United States National Health Care Act
|Long title||To provide for comprehensive health insurance coverage for all United States residents, improved health care delivery, and for other purposes.|
|Acronyms (colloquial)||USNHCA / Single-Payer Health Care|
|Health care reform in the United States|
|Third-party payment models|
The United States National Health Care Act, or the Expanded and Improved Medicare for All Act (H.R. 676), is a bill introduced in the United States House of Representatives by Representative John Conyers (D-MI). The bill had 49 cosponsors in 2015. The act would establish a universal single-payer health care system in the United States, the rough equivalent of Canada's Medicare, the United Kingdom's National Health Service, and Taiwan's Bureau of National Health Insurance, among other examples. Under a single-payer system, all medical care would be paid for by the Government of the United States, ending the need for private health insurance and premiums, and probably recasting private insurance companies as providing purely supplemental coverage, to be used when non-essential care is sought.
The national system would be paid for in part through taxes replacing insurance premiums, but also by savings realized through the provision of preventative universal healthcare and the elimination of insurance company overhead and hospital billing costs. An analysis of the bill by Physicians for a National Health Program estimated the immediate savings at $350 billion per year. Others have estimated a long-term savings amounting to 40% of all national health expenditures due to preventative health care. Preventative care can save several hundreds of billions of dollars per year in the U.S., because for example cancer patients are more likely to be diagnosed at Stage I where curative treatment is typically a few outpatient visits, instead of at Stage III or later in an emergency room where treatment can involve years of hospitalization and is often terminal. Recent enactments of single-payer systems within individual states, such as in Vermont in 2011, may serve as living models supporting federal single-payer coverage.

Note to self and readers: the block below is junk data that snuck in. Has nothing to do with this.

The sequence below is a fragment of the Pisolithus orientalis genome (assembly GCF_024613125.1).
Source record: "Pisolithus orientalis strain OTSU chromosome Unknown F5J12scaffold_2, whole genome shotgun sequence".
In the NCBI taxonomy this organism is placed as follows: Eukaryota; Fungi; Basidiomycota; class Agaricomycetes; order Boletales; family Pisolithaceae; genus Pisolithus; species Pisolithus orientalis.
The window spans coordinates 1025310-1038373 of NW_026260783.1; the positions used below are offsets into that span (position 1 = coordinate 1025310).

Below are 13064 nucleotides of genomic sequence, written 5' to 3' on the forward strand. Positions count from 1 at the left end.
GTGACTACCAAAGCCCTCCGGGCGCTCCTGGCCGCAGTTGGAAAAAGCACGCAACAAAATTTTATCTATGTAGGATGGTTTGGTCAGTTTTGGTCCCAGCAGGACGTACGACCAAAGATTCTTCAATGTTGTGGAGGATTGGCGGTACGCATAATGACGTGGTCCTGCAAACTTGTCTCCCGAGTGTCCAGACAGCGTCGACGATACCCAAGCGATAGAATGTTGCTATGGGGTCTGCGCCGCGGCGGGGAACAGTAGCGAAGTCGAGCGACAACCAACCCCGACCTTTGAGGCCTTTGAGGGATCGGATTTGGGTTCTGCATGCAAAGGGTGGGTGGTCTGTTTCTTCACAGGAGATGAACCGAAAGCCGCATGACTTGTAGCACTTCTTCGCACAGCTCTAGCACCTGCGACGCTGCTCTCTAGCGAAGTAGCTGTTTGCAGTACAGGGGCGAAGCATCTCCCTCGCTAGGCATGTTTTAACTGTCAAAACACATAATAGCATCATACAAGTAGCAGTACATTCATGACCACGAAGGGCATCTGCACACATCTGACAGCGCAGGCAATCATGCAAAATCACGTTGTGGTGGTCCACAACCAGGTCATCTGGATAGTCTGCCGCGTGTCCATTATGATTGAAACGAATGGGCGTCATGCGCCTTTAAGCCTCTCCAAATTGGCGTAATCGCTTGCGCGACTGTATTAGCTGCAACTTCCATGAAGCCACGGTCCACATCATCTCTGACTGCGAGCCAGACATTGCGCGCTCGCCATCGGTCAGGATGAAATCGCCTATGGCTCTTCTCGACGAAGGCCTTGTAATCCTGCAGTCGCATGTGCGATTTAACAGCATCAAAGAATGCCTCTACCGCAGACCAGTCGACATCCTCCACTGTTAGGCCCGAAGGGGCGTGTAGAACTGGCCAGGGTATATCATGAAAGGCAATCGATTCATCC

The bill was first introduced in 2003, when it had 25 cosponsors, and has been reintroduced in each Congress since. During the 2009 health care debates over the bill that became the Patient Protection and Affordable Care Act, H.R. 676 was expected to be debated and voted upon by the House in September 2009, but was never debated. Advocates who remained staunchly for single-payer health care as the ultimate vote and passage of the America's Affordable Health Choices Act of 2009 loomed tried to present HR 676 as a viable alternative to the Affordable Health Care for America Act (H.R. 3962), but were ignored, and in some cases arrested by police during various nationwide debate events, and the bill never received significant public support.